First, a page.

"It's not particularly uncommon," Cal was saying in his possibly fake but still snarky British voice. We ducked into the storage room. He started pulling down big plastic bottles of vanilla and hazelnut syrup. "I imagine he's under some geas or other. Really, why are you interested in him?"
"Cal, where are you getting this stuff? Why can't anyone just explain anything to me up front and in English?"
Cal blinked at me. He set the bottles down, leaned against a shelf, and took a big overdramatic breath. "Look here," he said, "it's perfectly obvious he's a vassal of Garuda. Deities put their mark on the mortals they've chosen as their own. It used to be important to my work to recognize such marks, so it's rather second nature now."
"To your work? Serving coffee?"
"I'd think you'd know that much, inasmuch as you're marked as well. Weren't you contacted by your patron?"
And there I was, a slack-jawed idiot again. I was getting to really hate that part of the conversations I was having lately. "Marked? Me? Marked how?"
Cal made a vague, fussy gesture that took in non-specific parts of my face and chest. "It's hard to explain to... to people. One knows it when one sees it."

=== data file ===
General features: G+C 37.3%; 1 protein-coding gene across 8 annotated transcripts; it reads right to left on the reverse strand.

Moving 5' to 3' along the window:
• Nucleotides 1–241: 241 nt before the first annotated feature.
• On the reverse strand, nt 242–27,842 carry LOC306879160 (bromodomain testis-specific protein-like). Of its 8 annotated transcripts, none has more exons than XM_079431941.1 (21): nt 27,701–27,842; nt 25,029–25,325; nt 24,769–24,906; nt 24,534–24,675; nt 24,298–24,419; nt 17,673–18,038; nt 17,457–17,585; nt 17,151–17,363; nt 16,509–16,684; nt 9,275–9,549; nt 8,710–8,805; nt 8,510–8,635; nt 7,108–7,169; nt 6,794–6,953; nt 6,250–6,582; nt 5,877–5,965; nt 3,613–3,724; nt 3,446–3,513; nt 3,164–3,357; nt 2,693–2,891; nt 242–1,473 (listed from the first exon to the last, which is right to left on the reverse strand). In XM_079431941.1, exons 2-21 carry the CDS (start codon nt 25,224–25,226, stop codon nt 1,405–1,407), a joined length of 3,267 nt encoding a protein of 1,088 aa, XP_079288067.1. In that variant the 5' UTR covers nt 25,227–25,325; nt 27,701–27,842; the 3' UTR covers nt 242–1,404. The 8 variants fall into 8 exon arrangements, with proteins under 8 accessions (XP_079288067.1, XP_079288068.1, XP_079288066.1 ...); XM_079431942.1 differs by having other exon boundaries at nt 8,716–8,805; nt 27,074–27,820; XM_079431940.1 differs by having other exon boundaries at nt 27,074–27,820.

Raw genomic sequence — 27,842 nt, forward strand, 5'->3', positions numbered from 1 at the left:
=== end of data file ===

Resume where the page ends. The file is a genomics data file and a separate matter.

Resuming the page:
"This is totally not the kind of thing I enjoy hearing, Cal."
Cal shrugged and started collecting the bottles again. I got the definite idea the conversation was over.
"No, wait," I said. "What was this job you had?"
Cal looked at me over an armload of syrup. I remembered the feeling I'd had last time about his eyes, and I flinched a little before looking him in the face. But they were just regular eyes this time. They were bluish-green, and very tired.
"I dealt," said Cal, "in the acquisition and trade of nonperishable mortal elements."
"I bought souls."
O...kay. "What were you, like an evil wizard or something?"
"No." Cal headed out of the storage room.
I followed him. "Caliban?"
"Has the world always been this weird?"
Cal didn't say anything for a minute. A little thinking crease appeared on his forehead. Eventually he said, "No, not really."
"It was all organized enough until the humans showed up."
Believe it or not, that might've been the moment I actually went 100% Twilight Zone. Because if you can't trust your fellow baristas to be basically boring people, who *can* you trust?